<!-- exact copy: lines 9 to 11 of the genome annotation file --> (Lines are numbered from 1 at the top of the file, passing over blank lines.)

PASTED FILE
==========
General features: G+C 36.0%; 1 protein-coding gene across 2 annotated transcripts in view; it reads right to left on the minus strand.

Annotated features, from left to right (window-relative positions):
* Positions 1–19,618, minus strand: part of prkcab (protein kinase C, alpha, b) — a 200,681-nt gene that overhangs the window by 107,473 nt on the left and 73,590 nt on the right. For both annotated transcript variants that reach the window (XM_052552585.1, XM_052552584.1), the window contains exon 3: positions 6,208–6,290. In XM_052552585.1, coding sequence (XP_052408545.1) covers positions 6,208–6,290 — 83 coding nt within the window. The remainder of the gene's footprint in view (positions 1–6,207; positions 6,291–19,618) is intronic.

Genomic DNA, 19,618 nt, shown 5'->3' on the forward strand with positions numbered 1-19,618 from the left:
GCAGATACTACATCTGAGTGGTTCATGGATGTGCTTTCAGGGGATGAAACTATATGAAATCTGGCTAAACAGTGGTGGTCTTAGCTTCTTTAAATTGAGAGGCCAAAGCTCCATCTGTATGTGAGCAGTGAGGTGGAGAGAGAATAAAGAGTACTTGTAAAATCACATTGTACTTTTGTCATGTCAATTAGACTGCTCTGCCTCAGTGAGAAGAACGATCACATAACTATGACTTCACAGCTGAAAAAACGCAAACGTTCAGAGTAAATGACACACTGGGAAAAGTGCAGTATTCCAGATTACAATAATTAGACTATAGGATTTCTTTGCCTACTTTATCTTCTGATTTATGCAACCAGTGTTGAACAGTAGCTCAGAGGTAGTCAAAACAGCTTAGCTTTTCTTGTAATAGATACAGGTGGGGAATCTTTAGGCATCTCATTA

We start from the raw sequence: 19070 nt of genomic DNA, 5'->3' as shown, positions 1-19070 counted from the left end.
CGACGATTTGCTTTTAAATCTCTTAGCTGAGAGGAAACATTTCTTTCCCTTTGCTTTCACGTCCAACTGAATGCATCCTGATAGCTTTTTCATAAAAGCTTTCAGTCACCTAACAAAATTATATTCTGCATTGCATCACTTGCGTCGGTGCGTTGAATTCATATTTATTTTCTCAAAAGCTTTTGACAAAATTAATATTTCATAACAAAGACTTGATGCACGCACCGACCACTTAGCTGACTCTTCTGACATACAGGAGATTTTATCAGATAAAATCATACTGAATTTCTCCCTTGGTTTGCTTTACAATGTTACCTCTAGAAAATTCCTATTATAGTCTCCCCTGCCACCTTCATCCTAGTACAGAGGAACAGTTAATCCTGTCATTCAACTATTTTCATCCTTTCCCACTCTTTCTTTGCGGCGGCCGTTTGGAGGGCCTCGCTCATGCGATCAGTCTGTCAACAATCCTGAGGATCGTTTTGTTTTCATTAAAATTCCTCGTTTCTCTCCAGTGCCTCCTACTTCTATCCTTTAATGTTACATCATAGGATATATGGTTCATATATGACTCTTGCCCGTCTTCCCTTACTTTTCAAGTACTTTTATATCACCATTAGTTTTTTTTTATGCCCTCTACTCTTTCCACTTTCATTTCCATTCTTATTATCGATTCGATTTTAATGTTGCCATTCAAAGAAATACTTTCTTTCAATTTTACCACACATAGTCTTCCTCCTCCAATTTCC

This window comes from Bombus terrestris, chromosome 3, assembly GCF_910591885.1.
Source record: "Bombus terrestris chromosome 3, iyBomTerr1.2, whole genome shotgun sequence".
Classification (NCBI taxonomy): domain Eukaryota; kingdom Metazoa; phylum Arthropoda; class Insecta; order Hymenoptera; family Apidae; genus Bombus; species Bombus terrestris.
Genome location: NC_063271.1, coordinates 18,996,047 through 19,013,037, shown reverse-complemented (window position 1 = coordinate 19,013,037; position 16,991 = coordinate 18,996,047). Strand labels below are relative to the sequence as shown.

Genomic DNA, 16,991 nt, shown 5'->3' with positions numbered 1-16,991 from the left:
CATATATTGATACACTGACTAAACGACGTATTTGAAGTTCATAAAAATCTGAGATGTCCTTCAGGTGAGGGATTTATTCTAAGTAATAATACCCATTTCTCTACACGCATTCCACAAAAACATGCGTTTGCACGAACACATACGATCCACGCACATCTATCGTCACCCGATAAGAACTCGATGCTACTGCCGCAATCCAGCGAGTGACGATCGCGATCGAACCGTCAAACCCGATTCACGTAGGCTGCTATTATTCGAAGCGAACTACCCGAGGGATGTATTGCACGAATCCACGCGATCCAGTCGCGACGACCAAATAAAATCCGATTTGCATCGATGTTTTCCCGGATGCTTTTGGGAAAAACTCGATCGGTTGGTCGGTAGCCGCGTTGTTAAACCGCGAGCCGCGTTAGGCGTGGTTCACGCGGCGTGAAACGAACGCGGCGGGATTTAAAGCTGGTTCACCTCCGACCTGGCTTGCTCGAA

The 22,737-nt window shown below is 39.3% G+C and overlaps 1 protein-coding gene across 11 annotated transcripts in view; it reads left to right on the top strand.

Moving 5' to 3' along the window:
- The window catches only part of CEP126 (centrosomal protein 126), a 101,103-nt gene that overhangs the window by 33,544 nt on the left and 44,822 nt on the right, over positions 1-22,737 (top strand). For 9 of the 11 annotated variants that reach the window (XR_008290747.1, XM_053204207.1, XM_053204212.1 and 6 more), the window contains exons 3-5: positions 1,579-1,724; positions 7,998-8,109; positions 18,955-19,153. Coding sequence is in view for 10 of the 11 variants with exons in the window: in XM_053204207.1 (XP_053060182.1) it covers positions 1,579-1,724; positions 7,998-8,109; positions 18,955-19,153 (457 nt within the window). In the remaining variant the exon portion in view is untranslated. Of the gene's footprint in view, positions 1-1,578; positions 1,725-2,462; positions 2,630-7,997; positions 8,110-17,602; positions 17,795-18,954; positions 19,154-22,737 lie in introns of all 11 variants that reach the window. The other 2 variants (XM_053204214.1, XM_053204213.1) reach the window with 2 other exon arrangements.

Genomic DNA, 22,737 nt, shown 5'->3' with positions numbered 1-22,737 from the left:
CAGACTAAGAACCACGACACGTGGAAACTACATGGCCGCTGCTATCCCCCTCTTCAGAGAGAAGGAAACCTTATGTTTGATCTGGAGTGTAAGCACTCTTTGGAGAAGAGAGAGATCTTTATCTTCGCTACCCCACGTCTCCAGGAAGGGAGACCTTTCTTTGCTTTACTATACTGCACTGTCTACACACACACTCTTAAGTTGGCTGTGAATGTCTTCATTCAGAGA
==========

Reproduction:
Source record: "Bombus terrestris chromosome 3, iyBomTerr1.2, whole genome shotgun sequence".
Classification (NCBI taxonomy): domain Eukaryota; kingdom Metazoa; phylum Arthropoda; class Insecta; order Hymenoptera; family Apidae; genus Bombus; species Bombus terrestris.
Genome location: NC_063271.1, coordinates 18,996,047 through 19,013,037, shown reverse-complemented (window position 1 = coordinate 19,013,037; position 16,991 = coordinate 18,996,047). Strand labels below are relative to the sequence as shown.